I posted a while back about ‘Skippy’ for acquiring that OSX Expose goodness in Linux. Well, since then I’ve had the luxury of using Beryl for about a month. It’s got a few bugs since it’s still developing, but very usable. Some of it is just eye candy, but things like the minimization of all of my active windows so I can find the one I’m looking for is very helpful. I use Expose a lot at work on OSX 10.4 and so having it at home makes for excellent consistency. Here’s a great video of every feature I can think of:
Beryl on Ubuntu via YouTube
And here a few screenshots from my desktop.
I hope you enjoy the pictures. I’m certainly enjoying the experience.
‘Symbolic Links’ in Linux are pretty much the same as ‘alias’ files or ‘shortcut’ files in OSX and Windows respectively. And you can create them just as easily in any Linux Gui by right-clicking on a folder or file. However, creating or moving a symbolic link to a location outside of your user folder usually involves being the ‘super user’ or using ‘sudo’. It’s so simple to do with the Terminal, I can’t see trying to work around within the gui. So, I hope you find this helpful.
I found this info here thanks to a good friend:
It’s such a good note to keep around that I wanted to have it on my own site.
In the Terminal enter the following:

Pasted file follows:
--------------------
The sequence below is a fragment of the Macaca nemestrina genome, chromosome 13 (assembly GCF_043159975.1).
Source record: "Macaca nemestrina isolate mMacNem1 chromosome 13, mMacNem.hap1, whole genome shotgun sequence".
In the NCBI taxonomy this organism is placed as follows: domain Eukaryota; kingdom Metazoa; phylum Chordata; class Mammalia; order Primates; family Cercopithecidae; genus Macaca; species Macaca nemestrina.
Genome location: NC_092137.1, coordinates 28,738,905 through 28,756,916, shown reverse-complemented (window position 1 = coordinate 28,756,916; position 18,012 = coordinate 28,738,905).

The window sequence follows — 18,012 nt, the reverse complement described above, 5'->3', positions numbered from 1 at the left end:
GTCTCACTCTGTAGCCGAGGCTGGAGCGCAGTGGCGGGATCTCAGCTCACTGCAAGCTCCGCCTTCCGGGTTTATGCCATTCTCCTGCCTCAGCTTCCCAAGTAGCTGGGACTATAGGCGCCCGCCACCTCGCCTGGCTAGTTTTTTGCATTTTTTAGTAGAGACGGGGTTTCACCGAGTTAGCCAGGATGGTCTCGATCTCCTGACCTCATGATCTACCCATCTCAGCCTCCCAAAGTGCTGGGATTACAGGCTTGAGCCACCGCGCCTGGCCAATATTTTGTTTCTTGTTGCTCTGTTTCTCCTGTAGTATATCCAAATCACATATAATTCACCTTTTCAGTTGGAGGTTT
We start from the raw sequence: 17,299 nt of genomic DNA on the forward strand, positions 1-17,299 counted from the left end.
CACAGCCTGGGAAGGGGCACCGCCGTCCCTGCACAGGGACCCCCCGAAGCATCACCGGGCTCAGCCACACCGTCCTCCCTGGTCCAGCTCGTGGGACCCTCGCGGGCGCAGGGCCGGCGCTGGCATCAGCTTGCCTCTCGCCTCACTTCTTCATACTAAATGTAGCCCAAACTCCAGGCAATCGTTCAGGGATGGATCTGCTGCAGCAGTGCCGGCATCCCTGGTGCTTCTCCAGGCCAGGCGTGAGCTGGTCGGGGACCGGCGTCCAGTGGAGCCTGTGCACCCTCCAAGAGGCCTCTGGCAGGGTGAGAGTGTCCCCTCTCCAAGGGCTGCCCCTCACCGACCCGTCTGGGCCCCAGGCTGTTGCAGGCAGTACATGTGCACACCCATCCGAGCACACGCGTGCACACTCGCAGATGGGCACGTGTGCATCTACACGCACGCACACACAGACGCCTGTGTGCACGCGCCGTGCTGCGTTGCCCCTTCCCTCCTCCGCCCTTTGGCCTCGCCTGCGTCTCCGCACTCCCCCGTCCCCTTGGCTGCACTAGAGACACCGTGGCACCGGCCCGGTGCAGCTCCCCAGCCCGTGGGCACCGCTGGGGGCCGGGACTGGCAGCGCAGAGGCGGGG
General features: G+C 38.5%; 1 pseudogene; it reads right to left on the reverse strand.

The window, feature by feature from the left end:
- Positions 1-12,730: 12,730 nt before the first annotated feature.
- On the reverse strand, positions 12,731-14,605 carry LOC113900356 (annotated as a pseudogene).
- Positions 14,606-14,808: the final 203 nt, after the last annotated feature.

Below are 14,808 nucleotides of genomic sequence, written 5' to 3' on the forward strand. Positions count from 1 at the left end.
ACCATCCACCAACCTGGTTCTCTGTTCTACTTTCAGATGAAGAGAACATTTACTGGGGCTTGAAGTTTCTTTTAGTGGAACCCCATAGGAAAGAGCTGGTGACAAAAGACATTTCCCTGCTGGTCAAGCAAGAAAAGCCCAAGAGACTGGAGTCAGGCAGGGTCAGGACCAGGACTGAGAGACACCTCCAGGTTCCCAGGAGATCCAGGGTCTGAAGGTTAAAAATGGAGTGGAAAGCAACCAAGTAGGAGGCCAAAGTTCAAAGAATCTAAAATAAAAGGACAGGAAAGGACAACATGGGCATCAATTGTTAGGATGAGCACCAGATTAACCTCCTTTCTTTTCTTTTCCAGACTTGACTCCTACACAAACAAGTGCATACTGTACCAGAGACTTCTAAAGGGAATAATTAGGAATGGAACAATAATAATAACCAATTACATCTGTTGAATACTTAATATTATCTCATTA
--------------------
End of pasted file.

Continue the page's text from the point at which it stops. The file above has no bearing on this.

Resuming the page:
ln -s [TARGET DIRECTORY OR FILE] [SHORTCUT]
ln -s /xampp/htdocs/work /Users/username/xamppwork
This points a symbolic link located in your home folder (xamppwork) to “/xampp/htdocs/work”
I am finding this to be very useful for using XAMPP to develop dynamic sites or to work the bugs out of WordPress themes. I have my working folder inside my Documents directory and then place a symbolic link to that folder inside the XAMPP server’s ‘htdocs’ directory. Pretty slick.
The new NeoOffice 2.1 for OSX is a big improvement in optimization. Previously I was seeing a lot of redrawing in the toolbars, especially when the window is resized. Now the toolbar comes back all at once. I upgraded my parents’ 450MHz Dual G4 and noticed a considerable improvement. I’m looking forward to seeing the difference on my fiance’s PowerBook G4 400MHz.
It’s still in the ‘Early Access’ stage, so you will have to give them some money to get it, but it’s a great tool and definitely worth supporting. Here’s the site: